Lenten Devotional: March 19th
Amen is a Hebrew word meaning "right on," or "so be it." It is a biblical way of saying "this is true." Jesus frequently says, "Amen I say to you," which gets translated as, "Truly, I say to you."
This all begs the question, "In what way are we calling the Apostle's Creed true?"
It is not true in the sense that you are giving intellectual ascent to every statement. It is not coalescing to a set of outdated propositions (hopefully you have seen through our study of the Creed that it is not outdated at all.) It is true in the sense that "we" all are in this Creed together.
My faith has its ups and downs like that of everyone. I doubt and wonder what difference it all makes. There are ups and downs and hot spots and cold spots and boredom.
I'm not asked on a Sunday morning as of 10:45, "what do you believe?" I am not asked if what I am saying at this particular moment in my particular life is true. I don't sit down with a 3x5 index card and say, "Now, let's see. What do I believe today?" No, that's not what they're asking me. They're asking me, "Are you a member of a community which for millennium-and-a-half has said, "I believe in God..."
Reciting the Apostle's Creed is how we understand the true universality of faith across not only space, but time. We know that on a Sunday morning when we say the Apostle's Creed it could be said in Nigeria or the Philippines. Emperor Justinian in the 6th century and Thomas Aquinas in the 13th, and my parents and grandparents all affirmed this. The children of the future will affirm it also.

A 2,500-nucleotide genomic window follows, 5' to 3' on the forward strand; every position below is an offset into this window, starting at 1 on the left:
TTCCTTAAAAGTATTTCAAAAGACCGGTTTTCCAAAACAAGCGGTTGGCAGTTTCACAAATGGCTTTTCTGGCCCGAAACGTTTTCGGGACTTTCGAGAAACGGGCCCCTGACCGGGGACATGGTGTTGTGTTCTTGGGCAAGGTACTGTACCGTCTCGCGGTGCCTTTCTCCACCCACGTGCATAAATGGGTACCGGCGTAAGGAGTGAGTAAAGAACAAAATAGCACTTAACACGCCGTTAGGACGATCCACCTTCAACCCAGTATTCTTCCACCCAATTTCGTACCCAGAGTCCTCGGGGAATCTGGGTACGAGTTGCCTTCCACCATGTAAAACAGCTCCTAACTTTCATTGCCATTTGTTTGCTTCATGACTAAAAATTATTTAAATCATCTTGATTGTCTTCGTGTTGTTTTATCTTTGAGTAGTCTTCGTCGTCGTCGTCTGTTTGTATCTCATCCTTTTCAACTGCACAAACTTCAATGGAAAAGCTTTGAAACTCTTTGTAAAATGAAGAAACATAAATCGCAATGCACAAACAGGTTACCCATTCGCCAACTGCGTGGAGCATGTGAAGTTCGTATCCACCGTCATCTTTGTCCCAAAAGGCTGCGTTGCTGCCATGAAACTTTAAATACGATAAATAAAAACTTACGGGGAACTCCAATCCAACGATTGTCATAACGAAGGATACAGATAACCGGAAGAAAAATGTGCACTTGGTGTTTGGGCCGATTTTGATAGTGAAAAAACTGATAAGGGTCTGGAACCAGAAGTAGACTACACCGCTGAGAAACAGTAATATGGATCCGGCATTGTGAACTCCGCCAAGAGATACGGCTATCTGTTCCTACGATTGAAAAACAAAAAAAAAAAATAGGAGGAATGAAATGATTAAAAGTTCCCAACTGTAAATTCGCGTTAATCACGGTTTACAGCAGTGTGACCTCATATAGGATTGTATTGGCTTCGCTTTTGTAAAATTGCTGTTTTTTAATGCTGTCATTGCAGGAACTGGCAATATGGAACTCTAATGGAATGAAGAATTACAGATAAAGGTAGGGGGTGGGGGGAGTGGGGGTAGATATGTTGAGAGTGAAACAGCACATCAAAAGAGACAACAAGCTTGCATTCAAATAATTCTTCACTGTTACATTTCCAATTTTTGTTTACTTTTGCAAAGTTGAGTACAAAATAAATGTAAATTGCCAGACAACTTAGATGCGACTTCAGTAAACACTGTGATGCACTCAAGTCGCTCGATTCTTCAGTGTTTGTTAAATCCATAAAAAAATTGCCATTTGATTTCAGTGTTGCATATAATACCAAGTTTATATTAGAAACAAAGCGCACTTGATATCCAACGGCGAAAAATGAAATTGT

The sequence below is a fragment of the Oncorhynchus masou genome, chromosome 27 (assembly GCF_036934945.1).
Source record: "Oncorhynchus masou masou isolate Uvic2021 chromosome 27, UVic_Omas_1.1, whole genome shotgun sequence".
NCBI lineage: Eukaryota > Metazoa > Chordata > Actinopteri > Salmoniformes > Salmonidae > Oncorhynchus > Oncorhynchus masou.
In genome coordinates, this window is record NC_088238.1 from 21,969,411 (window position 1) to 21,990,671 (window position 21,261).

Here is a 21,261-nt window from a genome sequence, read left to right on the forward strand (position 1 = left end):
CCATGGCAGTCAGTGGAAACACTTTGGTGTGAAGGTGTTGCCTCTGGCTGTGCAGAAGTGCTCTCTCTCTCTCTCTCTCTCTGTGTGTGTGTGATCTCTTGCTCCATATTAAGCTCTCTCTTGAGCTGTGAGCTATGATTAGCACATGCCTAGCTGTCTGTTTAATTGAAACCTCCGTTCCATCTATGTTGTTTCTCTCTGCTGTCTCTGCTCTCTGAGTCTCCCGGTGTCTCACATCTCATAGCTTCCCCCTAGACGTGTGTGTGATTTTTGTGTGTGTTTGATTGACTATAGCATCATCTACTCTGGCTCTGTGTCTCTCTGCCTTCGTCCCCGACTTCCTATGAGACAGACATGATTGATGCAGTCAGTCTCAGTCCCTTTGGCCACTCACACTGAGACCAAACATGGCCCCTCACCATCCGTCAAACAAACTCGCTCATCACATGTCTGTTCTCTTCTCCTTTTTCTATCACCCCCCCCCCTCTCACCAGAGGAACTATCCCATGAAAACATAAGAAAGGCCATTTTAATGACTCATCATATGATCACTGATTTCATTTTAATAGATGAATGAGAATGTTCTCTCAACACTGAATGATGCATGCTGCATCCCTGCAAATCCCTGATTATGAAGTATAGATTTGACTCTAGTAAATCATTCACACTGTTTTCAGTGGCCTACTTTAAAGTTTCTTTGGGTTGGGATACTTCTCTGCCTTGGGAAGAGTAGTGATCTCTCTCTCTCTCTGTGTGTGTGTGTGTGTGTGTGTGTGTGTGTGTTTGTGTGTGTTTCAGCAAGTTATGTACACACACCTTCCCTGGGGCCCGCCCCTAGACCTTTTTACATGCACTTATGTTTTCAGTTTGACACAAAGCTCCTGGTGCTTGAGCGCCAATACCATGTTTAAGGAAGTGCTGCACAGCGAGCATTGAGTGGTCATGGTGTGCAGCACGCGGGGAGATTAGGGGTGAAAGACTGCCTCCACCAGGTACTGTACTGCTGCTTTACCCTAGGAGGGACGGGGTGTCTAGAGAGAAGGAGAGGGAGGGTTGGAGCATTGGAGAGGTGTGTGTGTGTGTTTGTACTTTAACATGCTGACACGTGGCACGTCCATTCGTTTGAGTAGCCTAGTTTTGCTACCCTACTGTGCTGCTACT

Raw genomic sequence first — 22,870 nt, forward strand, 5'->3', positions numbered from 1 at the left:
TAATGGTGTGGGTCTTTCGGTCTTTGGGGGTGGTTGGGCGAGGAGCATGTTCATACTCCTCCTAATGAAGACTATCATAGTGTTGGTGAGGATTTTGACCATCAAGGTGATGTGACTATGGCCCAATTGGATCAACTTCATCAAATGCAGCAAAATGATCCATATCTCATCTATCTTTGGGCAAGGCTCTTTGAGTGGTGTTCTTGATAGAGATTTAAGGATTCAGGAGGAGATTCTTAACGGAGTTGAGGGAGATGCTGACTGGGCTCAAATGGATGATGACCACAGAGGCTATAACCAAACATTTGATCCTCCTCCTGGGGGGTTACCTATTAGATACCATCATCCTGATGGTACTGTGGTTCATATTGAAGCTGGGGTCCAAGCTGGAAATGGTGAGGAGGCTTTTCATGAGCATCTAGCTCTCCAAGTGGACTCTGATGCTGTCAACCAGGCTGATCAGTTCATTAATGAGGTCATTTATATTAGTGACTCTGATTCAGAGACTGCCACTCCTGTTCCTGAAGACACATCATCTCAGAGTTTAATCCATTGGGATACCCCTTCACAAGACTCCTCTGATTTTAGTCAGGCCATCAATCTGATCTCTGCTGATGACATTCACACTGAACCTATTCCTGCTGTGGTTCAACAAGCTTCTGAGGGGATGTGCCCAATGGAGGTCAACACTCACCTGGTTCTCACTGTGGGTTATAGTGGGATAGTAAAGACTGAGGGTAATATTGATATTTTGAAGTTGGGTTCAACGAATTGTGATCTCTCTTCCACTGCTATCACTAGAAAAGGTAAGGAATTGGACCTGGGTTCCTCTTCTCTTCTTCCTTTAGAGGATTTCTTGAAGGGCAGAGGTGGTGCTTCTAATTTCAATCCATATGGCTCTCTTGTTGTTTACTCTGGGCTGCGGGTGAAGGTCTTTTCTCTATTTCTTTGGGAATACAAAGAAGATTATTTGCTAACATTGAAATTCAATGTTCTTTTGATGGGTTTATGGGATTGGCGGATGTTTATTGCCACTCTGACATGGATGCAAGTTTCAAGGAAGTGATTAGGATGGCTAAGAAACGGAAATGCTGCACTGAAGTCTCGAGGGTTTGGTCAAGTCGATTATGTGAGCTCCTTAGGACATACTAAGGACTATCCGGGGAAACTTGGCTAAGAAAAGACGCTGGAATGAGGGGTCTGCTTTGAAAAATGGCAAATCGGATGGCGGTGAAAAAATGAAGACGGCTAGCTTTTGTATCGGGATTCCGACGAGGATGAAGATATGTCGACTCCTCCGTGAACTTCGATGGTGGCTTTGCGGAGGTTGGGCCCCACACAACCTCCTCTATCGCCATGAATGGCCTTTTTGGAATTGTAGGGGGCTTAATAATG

Someone in my office recently told me that because of all that is going on in their life, they just can't pray right now. I told this person, "Why don't you just let others pray for you for a while?" When we pray the Lord's Prayer or recite the Apostle's Creed together in church we may be saying it for someone who doesn't have the words of faith right now. We are saying what the church has believed for centuries, even though we might not be able to say it in our personal faith journey at this particular moment.
Before his death the great historian Jaraslov Pelikan was part of an interview with Steven J. Gould. Gould insisted with dogmatic fervor that he wasn't a believer, but he was a member of the Handel and Haydn Society in Boston. And so he sang all this ancient music.
Gould was asked about communication with other planets and other worlds, and how should we try to reach people who don't know our language or anything else. He said, "We should play the Bach B Minor Mass and say, in as many languages as we can, "This is the best we have ever done, and we would like you to hear it, and now we'd like to hear the best you have ever done." Gould would have wanted broadcast systems blaring across our solar system and beyond playing the B Minor Mass.
That is what we do with creeds as we recite them over time. We express the language of faith over the centuries. We say it in as many languages as we can, and we want you to hear some of the best we have ever done. One of the best is the Apostle's Creed. Amen.
Rev. Brent Barry, Pastor, NorthPark Presbyterian Church